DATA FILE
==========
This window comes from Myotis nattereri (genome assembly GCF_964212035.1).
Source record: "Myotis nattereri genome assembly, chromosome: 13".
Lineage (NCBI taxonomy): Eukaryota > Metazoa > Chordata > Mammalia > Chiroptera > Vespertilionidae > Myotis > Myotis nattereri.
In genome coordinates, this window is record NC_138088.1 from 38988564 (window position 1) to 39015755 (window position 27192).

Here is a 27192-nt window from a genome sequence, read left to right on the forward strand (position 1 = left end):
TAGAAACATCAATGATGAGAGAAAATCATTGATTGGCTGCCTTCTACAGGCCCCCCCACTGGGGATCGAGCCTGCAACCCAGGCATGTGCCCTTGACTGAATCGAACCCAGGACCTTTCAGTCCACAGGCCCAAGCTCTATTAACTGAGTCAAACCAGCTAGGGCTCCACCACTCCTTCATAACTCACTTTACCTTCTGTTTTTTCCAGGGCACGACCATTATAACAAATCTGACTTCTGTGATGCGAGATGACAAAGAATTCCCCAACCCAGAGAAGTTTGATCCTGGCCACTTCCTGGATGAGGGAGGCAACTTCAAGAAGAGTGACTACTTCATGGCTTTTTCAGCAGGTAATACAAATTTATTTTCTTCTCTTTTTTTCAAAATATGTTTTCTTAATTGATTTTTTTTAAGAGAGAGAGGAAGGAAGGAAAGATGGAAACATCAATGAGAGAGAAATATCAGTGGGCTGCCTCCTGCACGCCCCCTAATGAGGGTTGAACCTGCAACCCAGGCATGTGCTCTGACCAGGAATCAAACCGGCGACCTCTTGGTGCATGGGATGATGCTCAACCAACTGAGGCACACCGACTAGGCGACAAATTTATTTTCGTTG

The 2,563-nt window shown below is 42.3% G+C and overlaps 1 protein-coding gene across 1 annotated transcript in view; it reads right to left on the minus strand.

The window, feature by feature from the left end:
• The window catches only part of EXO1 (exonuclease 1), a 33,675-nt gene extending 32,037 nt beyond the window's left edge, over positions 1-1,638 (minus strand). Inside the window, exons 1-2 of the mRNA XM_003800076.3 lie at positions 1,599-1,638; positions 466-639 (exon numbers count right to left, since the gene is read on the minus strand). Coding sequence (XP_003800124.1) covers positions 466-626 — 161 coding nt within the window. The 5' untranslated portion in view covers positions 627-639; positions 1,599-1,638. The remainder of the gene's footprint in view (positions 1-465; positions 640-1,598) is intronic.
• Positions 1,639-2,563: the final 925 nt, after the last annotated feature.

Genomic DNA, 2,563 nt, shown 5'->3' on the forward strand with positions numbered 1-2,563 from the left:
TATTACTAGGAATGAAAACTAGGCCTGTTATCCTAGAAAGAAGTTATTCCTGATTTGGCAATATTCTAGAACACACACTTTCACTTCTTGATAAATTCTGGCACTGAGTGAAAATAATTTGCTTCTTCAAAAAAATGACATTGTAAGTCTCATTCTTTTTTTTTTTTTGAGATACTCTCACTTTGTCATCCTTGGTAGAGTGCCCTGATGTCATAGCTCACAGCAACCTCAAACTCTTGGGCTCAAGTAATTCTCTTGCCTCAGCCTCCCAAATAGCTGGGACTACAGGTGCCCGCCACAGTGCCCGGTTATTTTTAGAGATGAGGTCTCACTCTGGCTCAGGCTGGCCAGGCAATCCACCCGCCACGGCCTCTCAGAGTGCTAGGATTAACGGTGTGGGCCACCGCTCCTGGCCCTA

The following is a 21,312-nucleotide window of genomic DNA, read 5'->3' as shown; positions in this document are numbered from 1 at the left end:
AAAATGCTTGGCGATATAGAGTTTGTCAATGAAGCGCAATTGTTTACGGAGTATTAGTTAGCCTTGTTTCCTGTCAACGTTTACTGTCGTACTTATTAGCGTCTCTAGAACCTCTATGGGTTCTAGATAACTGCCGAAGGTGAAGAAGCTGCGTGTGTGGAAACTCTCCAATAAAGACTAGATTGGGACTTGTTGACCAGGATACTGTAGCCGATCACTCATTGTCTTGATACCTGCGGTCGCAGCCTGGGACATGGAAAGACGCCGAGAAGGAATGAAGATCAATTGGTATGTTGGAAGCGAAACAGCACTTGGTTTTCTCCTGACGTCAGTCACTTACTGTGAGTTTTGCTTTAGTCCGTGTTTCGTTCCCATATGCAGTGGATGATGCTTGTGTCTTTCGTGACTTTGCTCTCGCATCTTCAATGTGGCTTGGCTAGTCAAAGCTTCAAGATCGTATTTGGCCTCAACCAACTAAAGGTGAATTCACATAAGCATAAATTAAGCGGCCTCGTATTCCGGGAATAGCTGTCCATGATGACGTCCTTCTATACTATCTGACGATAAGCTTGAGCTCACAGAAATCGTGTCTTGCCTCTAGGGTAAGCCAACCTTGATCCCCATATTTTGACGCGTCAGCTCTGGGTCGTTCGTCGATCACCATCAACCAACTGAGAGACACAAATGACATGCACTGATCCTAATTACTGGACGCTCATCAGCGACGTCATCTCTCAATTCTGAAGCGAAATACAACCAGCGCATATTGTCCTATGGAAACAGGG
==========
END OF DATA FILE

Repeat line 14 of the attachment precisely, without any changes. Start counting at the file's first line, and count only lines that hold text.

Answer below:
AAAATGCTTGGCGATATAGAGTTTGTCAATGAAGCGCAATTGTTTACGGAGTATTAGTTAGCCTTGTTTCCTGTCAACGTTTACTGTCGTACTTATTAGCGTCTCTAGAACCTCTATGGGTTCTAGATAACTGCCGAAGGTGAAGAAGCTGCGTGTGTGGAAACTCTCCAATAAAGACTAGATTGGGACTTGTTGACCAGGATACTGTAGCCGATCACTCATTGTCTTGATACCTGCGGTCGCAGCCTGGGACATGGAAAGACGCCGAGAAGGAATGAAGATCAATTGGTATGTTGGAAGCGAAACAGCACTTGGTTTTCTCCTGACGTCAGTCACTTACTGTGAGTTTTGCTTTAGTCCGTGTTTCGTTCCCATATGCAGTGGATGATGCTTGTGTCTTTCGTGACTTTGCTCTCGCATCTTCAATGTGGCTTGGCTAGTCAAAGCTTCAAGATCGTATTTGGCCTCAACCAACTAAAGGTGAATTCACATAAGCATAAATTAAGCGGCCTCGTATTCCGGGAATAGCTGTCCATGATGACGTCCTTCTATACTATCTGACGATAAGCTTGAGCTCACAGAAATCGTGTCTTGCCTCTAGGGTAAGCCAACCTTGATCCCCATATTTTGACGCGTCAGCTCTGGGTCGTTCGTCGATCACCATCAACCAACTGAGAGACACAAATGACATGCACTGATCCTAATTACTGGACGCTCATCAGCGACGTCATCTCTCAATTCTGAAGCGAAATACAACCAGCGCATATTGTCCTATGGAAACAGGG